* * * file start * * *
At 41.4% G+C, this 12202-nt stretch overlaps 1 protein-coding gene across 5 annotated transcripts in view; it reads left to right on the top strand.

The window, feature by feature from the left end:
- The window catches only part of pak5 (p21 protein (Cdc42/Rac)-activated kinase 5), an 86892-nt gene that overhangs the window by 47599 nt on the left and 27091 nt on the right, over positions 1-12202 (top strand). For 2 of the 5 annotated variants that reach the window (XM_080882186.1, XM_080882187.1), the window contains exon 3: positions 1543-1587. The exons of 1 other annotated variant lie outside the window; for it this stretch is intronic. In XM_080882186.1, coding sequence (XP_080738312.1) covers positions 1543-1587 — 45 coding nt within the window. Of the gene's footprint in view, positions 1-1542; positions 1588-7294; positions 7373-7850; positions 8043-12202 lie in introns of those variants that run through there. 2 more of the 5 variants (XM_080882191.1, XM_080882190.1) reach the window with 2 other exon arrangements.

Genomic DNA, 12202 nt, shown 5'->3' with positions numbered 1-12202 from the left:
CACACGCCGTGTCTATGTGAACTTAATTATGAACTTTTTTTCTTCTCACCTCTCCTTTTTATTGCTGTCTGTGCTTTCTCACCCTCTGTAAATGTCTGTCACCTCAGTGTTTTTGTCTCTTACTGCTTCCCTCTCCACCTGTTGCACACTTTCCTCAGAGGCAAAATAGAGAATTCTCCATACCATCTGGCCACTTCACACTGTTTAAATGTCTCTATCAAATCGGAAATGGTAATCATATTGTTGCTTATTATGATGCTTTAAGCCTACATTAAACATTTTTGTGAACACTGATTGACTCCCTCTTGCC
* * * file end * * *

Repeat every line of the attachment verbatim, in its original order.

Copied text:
At 41.4% G+C, this 12202-nt stretch overlaps 1 protein-coding gene across 5 annotated transcripts in view; it reads left to right on the top strand.

The window, feature by feature from the left end:
- The window catches only part of pak5 (p21 protein (Cdc42/Rac)-activated kinase 5), an 86892-nt gene that overhangs the window by 47599 nt on the left and 27091 nt on the right, over positions 1-12202 (top strand). For 2 of the 5 annotated variants that reach the window (XM_080882186.1, XM_080882187.1), the window contains exon 3: positions 1543-1587. The exons of 1 other annotated variant lie outside the window; for it this stretch is intronic. In XM_080882186.1, coding sequence (XP_080738312.1) covers positions 1543-1587 — 45 coding nt within the window. Of the gene's footprint in view, positions 1-1542; positions 1588-7294; positions 7373-7850; positions 8043-12202 lie in introns of those variants that run through there. 2 more of the 5 variants (XM_080882191.1, XM_080882190.1) reach the window with 2 other exon arrangements.

Genomic DNA, 12202 nt, shown 5'->3' with positions numbered 1-12202 from the left:
CACACGCCGTGTCTATGTGAACTTAATTATGAACTTTTTTTCTTCTCACCTCTCCTTTTTATTGCTGTCTGTGCTTTCTCACCCTCTGTAAATGTCTGTCACCTCAGTGTTTTTGTCTCTTACTGCTTCCCTCTCCACCTGTTGCACACTTTCCTCAGAGGCAAAATAGAGAATTCTCCATACCATCTGGCCACTTCACACTGTTTAAATGTCTCTATCAAATCGGAAATGGTAATCATATTGTTGCTTATTATGATGCTTTAAGCCTACATTAAACATTTTTGTGAACACTGATTGACTCCCTCTTGCC